Last Tuesday, in a big ceremony, President Obama signed the 21st Century Cures Act into law. This law, which came out of the lame duck legislative session between the presidential election and the installation of a new administration and Congress, takes a number of steps to try to address healthcare issues that may exist in current programs. While the law started with a focus on reforming the FDA and providing funding for some key programs, it grew into a bit of a catch-all for various programs. The list of items in the law include:
- $1.8 billion for the Cancer Moonshot Initiative
- $1.6 billion for the Brain Research through Advancing Innovative Neurotechnologies (BRAIN) Initiative
- $1.4 billion for the All of Us Research Program, formerly known as the Precision Medicine Initiative
- $500 million over the next 10 years for the FDA to reform and speed up the device and drug approval process
But it also addresses readmissions, site-neutral payment, rural health, coding, mental health, Health IT, Medicare and Medicaid. I’ll address those in a future blog post.
Here, I want to focus on the negative press that the law has received. Public Citizen said, "But in reality, the legislation includes a grab bag of goodies for Big Pharma and medical device companies that would undermine requirements for ensuring safe and effective drugs and medical devices.” The National Center for Health Research said, “This has the potential to hurt millions of patients.”
I want to take a moment and talk about the FDA with respect to medical imaging, my experience from the industry and the impact of the 21st Century Cures Act. While the changes to pharma may be very different, I don’t believe any of the provisions in this law will change the way the FDA works for medical imaging devices. If anything, it will provide funding to speed up approvals and allow safe products to market faster. But let me step back and talk about how products in the imaging space come to market, and how we can monitor when they will be available.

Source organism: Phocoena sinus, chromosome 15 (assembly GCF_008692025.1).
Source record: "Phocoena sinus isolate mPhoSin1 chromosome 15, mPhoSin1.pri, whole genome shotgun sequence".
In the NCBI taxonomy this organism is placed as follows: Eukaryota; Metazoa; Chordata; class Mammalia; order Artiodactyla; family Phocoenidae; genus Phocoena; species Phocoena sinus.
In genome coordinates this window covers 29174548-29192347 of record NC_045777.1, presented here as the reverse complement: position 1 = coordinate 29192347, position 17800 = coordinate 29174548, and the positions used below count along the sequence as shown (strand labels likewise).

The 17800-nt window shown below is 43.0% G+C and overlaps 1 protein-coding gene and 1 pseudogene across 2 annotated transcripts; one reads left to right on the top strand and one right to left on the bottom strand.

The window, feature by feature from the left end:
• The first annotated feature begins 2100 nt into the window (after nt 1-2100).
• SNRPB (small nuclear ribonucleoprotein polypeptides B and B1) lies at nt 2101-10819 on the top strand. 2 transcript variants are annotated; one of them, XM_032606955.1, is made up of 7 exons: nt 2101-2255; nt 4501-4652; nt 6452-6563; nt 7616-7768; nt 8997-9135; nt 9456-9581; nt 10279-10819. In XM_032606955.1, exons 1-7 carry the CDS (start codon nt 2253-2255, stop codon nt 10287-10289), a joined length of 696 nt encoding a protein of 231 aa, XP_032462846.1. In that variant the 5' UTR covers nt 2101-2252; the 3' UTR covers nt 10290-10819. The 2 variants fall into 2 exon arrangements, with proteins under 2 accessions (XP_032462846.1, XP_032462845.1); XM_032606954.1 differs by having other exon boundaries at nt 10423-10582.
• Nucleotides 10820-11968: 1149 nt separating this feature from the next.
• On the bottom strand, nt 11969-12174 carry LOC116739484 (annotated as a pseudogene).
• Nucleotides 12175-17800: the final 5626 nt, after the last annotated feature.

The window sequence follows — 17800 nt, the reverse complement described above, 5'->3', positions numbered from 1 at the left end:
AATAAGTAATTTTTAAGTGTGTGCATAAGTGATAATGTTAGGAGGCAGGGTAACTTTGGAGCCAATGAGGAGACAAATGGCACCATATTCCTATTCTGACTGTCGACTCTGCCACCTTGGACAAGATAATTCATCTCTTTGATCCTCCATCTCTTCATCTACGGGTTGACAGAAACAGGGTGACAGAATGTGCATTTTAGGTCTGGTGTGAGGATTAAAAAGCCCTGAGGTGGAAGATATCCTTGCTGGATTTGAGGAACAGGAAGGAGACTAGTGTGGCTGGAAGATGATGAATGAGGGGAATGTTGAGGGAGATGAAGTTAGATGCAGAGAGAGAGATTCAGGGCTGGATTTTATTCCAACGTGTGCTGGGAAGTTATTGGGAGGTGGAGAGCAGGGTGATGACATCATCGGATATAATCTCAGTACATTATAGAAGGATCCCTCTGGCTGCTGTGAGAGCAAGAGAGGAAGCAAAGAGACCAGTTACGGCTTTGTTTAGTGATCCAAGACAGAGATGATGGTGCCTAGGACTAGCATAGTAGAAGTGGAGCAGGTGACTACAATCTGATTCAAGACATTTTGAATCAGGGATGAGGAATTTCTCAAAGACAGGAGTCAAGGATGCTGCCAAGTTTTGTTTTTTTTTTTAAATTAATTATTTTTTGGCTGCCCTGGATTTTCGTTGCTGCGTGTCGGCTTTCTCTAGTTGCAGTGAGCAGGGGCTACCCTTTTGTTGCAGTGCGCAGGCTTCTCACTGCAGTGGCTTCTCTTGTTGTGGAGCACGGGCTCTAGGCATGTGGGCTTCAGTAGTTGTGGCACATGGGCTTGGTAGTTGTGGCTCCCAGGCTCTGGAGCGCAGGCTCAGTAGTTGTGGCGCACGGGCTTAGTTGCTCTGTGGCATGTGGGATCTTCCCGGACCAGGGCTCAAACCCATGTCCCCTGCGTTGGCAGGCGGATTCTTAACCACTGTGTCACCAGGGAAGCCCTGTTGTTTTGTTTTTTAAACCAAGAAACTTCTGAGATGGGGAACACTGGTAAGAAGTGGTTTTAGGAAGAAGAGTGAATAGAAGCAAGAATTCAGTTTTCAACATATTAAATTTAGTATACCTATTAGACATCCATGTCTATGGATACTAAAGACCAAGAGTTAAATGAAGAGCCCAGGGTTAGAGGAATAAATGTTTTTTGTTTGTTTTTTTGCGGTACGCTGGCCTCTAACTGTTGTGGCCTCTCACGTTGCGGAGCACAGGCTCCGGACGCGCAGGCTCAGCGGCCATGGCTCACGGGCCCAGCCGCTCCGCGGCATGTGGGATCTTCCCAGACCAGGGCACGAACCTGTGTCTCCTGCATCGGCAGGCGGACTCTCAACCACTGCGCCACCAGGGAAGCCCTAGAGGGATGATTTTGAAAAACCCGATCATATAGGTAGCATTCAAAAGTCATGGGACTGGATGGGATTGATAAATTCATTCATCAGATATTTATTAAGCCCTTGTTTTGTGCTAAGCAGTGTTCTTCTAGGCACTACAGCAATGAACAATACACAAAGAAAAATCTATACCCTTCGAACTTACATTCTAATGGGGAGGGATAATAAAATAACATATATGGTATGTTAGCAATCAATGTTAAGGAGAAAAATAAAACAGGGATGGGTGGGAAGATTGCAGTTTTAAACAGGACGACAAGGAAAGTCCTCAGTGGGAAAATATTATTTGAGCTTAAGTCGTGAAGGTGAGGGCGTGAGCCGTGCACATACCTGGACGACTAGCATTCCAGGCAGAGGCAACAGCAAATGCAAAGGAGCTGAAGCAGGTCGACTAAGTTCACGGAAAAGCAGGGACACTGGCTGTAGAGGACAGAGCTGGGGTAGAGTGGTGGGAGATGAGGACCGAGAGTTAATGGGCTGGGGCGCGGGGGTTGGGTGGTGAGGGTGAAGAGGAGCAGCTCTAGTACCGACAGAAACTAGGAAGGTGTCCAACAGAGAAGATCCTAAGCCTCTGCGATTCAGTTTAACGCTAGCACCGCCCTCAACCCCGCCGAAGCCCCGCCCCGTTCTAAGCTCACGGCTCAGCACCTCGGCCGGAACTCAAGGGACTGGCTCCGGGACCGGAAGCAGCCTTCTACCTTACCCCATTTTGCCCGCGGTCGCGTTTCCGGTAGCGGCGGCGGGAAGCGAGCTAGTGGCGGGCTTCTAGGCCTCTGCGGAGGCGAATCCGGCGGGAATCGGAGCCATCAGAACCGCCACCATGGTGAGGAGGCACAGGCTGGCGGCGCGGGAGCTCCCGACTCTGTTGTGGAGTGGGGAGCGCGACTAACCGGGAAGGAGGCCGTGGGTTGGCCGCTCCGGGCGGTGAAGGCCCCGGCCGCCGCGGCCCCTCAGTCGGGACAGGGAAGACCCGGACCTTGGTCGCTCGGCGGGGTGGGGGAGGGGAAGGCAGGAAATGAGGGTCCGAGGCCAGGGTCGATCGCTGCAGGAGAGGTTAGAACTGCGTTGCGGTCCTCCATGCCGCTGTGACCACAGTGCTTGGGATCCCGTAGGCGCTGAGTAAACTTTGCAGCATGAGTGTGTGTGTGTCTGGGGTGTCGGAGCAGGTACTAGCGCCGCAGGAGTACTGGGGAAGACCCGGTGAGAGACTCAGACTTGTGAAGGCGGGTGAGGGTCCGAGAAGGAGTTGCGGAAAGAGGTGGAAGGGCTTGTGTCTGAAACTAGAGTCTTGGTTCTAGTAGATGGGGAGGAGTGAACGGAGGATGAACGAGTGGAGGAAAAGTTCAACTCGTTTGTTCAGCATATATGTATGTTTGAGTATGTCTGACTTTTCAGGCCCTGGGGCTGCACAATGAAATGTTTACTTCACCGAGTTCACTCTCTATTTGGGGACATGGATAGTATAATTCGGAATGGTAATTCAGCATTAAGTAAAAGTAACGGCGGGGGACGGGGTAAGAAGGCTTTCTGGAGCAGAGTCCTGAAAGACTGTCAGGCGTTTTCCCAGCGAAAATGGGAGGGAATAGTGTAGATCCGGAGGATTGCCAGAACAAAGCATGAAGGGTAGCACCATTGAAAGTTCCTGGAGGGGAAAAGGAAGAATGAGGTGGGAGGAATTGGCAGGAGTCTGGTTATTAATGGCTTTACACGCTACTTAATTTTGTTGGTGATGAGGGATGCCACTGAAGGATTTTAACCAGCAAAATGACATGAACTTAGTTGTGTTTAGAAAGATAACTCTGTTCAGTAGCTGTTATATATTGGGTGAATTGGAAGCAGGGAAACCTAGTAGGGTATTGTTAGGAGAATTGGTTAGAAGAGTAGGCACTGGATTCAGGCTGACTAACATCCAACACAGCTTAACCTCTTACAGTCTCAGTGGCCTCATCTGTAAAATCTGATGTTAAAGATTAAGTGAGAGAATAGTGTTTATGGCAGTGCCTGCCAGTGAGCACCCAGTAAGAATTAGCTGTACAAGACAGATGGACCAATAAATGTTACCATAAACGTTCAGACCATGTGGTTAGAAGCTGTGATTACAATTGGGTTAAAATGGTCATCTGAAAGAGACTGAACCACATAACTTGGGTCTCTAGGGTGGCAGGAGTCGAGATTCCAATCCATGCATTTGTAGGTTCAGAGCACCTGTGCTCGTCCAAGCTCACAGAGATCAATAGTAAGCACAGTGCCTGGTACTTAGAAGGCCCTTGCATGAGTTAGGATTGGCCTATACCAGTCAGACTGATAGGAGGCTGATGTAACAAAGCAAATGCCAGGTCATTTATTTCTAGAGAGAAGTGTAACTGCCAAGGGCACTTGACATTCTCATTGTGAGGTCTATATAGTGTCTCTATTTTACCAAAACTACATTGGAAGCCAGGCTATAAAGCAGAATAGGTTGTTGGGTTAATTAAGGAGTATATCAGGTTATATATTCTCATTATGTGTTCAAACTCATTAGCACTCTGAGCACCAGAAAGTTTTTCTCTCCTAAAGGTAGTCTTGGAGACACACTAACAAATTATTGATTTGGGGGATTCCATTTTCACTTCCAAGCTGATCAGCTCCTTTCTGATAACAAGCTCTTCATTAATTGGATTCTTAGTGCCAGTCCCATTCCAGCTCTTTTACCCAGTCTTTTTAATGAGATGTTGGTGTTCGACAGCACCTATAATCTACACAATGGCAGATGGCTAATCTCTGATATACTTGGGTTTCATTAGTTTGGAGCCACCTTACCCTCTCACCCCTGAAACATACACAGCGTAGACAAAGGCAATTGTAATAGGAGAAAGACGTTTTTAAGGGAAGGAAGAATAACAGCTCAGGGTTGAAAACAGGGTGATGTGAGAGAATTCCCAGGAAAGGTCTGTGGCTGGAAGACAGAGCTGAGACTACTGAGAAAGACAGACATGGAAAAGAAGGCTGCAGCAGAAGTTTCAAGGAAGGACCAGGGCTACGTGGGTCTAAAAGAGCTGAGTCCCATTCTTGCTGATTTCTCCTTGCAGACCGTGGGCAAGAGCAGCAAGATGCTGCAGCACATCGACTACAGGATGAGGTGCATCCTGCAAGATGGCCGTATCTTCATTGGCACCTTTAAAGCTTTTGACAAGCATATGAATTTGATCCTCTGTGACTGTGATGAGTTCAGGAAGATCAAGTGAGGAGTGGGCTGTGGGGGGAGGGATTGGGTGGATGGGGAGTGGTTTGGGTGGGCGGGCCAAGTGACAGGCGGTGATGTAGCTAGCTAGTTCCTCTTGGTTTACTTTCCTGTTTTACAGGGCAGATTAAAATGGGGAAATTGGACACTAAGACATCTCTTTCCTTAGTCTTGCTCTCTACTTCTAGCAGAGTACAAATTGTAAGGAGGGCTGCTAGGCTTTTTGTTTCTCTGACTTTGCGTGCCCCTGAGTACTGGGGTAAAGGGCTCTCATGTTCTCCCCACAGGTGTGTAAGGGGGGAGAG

There are three types of approvals that we need to understand: Premarket Approval (PMA), 510(k) and non-filing justification (NFJ). The first two are formal FDA categories and the third is most commonly referred to on the FDA website as “documentation.” Depending on the intended use and indications for use, a device is classified as either Class I, Class II or Class III, with Class III devices carrying the highest risk. Class I devices, for the most part, don’t carry significant risk. Most Class I and Class II devices must submit a Premarket Notification 510(k), while some are exempt and do not require specific FDA approval outside of maintaining good manufacturing practices.
Premarket Approval is required for Class III devices. In general, this applies only to those devices that carry great risk or those that are so novel that no potentially similar device has ever been classified and a potential risk exists. This process takes a minimum of 180 days and is often longer. If more resources are put toward the process, it’s possible we can see products make it to market faster.